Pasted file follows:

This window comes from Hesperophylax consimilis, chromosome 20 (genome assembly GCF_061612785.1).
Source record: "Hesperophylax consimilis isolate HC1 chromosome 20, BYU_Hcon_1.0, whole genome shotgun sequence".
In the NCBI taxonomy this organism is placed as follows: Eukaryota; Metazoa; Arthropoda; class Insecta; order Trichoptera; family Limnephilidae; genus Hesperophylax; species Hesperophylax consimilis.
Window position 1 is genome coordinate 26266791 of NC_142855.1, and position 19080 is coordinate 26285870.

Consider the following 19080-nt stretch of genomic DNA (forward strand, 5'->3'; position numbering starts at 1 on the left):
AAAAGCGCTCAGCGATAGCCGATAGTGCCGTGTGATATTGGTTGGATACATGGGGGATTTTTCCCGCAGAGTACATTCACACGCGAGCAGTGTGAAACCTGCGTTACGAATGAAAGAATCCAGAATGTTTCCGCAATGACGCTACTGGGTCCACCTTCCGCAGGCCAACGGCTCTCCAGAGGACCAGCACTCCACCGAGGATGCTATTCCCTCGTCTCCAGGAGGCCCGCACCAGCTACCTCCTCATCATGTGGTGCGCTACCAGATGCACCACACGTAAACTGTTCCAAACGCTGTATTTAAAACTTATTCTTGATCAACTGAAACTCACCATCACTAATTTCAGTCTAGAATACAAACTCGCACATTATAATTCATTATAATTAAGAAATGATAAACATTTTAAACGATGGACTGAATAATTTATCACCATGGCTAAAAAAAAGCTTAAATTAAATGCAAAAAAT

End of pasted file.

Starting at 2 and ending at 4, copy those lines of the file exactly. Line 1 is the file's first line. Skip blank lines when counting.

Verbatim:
Source record: "Hesperophylax consimilis isolate HC1 chromosome 20, BYU_Hcon_1.0, whole genome shotgun sequence".
In the NCBI taxonomy this organism is placed as follows: Eukaryota; Metazoa; Arthropoda; class Insecta; order Trichoptera; family Limnephilidae; genus Hesperophylax; species Hesperophylax consimilis.
Window position 1 is genome coordinate 26266791 of NC_142855.1, and position 19080 is coordinate 26285870.